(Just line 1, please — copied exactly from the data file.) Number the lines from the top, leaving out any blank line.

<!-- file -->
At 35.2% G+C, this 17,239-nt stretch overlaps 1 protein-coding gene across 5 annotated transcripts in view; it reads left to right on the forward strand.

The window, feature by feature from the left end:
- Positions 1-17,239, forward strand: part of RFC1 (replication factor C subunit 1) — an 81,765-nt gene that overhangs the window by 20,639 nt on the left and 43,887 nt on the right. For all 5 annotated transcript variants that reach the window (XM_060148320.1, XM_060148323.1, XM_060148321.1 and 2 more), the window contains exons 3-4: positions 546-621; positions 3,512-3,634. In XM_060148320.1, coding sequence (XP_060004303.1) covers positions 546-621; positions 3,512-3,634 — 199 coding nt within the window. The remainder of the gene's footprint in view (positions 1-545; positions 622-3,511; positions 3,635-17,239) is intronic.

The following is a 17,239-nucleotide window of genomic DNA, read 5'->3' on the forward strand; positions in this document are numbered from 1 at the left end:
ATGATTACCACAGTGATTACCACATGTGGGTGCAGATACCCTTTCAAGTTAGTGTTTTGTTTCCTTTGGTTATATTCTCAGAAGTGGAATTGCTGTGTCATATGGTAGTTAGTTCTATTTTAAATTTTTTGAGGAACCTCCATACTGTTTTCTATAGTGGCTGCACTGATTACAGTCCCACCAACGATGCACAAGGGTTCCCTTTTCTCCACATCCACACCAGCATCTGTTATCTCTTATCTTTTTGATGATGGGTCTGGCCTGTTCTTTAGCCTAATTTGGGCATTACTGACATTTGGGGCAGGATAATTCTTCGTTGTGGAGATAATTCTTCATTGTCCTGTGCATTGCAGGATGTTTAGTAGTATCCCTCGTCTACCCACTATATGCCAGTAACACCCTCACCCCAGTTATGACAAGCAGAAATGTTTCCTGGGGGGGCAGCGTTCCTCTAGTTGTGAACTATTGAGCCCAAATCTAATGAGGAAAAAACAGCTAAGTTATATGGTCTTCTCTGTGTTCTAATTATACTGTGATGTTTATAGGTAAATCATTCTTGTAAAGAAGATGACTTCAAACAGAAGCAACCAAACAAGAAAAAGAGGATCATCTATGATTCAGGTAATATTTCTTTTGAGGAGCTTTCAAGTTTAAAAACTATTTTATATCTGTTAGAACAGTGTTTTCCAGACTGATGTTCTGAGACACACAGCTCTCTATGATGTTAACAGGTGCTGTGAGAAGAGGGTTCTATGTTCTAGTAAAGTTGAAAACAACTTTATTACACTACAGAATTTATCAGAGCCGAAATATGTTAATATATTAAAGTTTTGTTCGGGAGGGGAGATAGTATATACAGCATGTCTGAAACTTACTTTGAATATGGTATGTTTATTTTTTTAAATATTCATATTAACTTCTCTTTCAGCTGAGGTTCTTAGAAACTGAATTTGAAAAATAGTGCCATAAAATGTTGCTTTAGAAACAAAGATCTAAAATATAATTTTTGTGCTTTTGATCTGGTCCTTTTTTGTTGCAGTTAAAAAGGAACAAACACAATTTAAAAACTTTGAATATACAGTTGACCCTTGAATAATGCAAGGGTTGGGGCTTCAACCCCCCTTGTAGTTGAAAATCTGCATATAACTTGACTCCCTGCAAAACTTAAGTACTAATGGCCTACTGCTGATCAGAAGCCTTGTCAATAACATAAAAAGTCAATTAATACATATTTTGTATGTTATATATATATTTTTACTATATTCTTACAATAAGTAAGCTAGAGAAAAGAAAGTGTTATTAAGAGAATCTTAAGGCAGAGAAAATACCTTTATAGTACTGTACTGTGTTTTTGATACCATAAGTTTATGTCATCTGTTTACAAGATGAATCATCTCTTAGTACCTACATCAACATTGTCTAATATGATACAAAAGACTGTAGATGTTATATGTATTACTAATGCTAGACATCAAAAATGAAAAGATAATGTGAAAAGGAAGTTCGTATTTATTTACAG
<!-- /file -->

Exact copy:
At 35.2% G+C, this 17,239-nt stretch overlaps 1 protein-coding gene across 5 annotated transcripts in view; it reads left to right on the forward strand.